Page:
It's the shoulder.

A sleeveless shirt allows its wearer to work without hindrance. She can plunge her arms deep into any mess of bread dough, sewage, or medical specimen, while leaving her clothing unstained. But if a shirt has one sleeve? What was utilitarian becomes ludicrously useless. The missing sleeve explicitly exposes skin for the very sake of visibility, and therefore fantasy. Consider the off-the-shoulder dresses and blouses that had their moment and died sometime during the eighties. As clothing they generated sex appeal by appealing to asymmetry. Their effect on the body was one of enacting a discontinuity between the members of a given set of paired morphological structures. And so the strumpets coquettishly paired their Yves Saint Laurent high heels and colorful slouch socks with off-the-shoulder dresses in order to announce: If I were working I would uncover both arms. If I were warm I would uncover both shoulders. But I am neither working nor warm. I just want you to see my skin. I want you to know that I want you to see my skin. Therefore, this arm is for looking at, but that one is not. This shoulder is for looking at, but that one is not.

Ever since that brief, heart-catching moment in time, Western fashion has been reduced to an exercise in symmetry and pretending. However, some in parts of the world, asymmetry is still practiced as a stylistic means to an end, resulting in identical hordes of fetchingly uncovered young men. Of course, the fashion in question may be a happy accident, born out some capriciously unknowable condition of an ancient textiles market, but this possibility does not alter its effect. Imagine a Buddhist monk, wearing the robes of his order. Folds of billowing crimson and saffron on one side of his body contrast with a brazenly asymmetrical expanse of skin on the other. The monk's right arm is bare, leading your gaze tantalizingly upwards towards his one soft shoulder, and thence to his vulnerable clavicle. Granted, all Buddhist monks don't dress this way. All French maids don't wear short, fluffy skirts. But they all can, and they all should. Our ideal monk exposes nothing of his chest, waist, or legs, and yet the shamdab, zen, and donka1 that compose his religious habit still convey eroticism. They hide anything sexually useful underneath swaths of fabric, while pointedly neglecting to erase skin altogether.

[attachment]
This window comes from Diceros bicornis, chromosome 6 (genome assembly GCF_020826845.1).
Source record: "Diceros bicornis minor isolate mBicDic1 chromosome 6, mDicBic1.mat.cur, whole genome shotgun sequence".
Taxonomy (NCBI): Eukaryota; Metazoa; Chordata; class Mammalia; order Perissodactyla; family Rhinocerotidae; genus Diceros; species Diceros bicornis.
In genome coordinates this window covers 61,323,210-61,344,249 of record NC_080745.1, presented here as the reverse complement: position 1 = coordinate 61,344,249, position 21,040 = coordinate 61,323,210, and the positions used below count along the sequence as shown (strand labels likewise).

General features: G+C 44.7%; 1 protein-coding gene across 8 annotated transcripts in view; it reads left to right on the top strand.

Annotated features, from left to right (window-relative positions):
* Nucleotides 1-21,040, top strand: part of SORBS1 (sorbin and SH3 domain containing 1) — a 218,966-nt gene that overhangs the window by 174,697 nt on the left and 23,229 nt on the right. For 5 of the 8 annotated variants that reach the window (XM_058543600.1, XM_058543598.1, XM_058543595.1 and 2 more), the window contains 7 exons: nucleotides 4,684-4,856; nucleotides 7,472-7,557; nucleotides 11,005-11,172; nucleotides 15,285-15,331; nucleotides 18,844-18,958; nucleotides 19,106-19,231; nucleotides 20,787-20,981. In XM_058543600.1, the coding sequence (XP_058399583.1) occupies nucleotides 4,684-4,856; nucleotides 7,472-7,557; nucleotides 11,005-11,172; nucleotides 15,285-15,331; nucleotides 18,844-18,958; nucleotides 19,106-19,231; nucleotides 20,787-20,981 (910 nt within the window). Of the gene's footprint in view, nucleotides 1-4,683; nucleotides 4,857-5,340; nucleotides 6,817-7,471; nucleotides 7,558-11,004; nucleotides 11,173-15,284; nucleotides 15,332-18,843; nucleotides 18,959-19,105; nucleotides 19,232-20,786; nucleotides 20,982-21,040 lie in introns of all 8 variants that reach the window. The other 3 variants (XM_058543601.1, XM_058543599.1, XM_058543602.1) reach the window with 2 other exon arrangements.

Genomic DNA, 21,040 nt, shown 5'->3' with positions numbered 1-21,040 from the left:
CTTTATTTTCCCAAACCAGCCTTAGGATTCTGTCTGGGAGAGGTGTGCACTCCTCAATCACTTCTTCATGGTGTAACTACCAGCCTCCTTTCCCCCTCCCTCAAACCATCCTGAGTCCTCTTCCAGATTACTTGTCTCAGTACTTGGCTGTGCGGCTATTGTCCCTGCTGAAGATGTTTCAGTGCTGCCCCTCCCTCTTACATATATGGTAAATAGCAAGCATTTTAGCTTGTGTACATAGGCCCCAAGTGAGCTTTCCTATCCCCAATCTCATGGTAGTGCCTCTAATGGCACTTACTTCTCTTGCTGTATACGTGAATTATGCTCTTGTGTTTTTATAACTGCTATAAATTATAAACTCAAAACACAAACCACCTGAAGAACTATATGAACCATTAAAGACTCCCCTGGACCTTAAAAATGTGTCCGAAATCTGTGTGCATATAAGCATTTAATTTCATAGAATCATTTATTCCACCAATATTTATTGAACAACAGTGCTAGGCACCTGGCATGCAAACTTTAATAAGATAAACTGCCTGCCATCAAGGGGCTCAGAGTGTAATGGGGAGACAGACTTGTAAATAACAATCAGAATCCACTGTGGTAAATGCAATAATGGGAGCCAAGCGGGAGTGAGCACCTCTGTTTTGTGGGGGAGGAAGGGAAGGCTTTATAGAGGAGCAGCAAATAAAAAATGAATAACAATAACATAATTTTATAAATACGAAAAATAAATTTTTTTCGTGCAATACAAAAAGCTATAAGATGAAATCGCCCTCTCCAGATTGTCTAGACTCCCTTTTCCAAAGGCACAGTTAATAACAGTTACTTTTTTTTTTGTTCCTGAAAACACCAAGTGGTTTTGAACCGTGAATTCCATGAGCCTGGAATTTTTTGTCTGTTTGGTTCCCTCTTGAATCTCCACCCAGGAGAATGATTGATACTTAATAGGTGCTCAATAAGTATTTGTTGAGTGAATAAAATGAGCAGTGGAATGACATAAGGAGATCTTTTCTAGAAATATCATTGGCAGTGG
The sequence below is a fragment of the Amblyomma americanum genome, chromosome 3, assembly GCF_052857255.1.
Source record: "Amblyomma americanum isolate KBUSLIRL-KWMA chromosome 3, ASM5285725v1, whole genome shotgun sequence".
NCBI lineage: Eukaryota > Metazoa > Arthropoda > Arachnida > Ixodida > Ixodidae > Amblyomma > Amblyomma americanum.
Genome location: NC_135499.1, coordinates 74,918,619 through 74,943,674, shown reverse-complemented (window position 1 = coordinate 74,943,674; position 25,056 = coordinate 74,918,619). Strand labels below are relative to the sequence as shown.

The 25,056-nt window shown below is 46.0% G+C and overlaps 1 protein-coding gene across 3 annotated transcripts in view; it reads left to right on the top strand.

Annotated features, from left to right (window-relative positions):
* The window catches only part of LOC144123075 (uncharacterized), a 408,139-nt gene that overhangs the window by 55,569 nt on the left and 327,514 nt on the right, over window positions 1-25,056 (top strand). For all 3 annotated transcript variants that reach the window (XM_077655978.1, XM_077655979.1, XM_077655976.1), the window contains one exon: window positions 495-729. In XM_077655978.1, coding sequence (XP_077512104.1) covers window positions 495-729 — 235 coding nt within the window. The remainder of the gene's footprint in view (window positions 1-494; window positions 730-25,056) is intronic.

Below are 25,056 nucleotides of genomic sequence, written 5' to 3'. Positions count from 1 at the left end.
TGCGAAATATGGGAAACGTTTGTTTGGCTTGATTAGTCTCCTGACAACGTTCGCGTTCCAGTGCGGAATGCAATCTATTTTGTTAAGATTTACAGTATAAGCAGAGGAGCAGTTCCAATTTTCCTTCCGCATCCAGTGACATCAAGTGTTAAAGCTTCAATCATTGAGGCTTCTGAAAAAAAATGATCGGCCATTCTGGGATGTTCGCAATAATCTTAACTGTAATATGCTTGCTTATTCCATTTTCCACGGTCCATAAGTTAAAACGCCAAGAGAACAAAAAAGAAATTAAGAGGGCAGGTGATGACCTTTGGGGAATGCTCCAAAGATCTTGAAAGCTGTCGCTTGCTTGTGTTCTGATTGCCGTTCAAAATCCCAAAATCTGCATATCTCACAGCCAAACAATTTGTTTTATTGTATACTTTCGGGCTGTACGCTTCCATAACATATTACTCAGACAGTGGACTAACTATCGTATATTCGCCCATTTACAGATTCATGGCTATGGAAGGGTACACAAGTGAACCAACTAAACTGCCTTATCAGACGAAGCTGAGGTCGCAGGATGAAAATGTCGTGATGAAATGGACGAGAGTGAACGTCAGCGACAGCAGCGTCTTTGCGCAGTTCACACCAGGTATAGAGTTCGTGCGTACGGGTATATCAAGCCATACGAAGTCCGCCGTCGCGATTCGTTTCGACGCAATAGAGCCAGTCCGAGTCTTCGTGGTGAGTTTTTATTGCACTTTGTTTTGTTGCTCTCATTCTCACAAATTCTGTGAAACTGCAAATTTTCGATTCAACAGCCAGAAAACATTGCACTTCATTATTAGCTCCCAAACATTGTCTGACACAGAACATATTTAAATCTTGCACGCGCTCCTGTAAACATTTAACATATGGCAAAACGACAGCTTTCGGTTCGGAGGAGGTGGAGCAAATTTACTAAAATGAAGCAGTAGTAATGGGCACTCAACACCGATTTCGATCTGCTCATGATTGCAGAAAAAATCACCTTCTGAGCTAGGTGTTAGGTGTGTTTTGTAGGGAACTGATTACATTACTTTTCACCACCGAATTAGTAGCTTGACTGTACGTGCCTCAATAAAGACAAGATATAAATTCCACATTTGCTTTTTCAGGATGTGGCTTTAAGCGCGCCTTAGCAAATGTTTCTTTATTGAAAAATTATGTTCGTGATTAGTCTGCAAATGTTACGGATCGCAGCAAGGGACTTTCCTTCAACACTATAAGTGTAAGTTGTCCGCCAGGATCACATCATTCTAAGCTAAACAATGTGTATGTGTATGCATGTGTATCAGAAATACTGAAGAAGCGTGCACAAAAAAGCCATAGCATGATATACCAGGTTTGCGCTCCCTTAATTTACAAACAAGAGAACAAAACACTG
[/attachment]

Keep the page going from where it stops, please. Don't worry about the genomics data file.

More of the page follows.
The monk's vows of chastity render him eternally unattainable, but of course this only adds to his allure. As with any Catholic religieuse, blushing and demure, he practically asks to be predated. His shaved head is fuzzy and infantile and yet he resonates with maturity; perhaps he is even wearing wire-rimmed glasses. He thinks no desirous thoughts, or rather, when they intrude upon his pristine mental space he chases them away, like a snake. He floats on an apparently sexless serenity, desiring nothing, focusing all of his concentration into ritual, meditation, and study. But you know that he could just as easily be attending to your desire with the same all-consuming earnestness, passionately selfless. The fantasy is potent insofar as you could be his only knowledge. Here he is, young, virginal and eager to please. With no regard for the Himalayan cold he is barefoot, hairless, asymmetrically exposed.

Fragile, breakable; you'll ruin him.


1Terminology assistance by interrobang.

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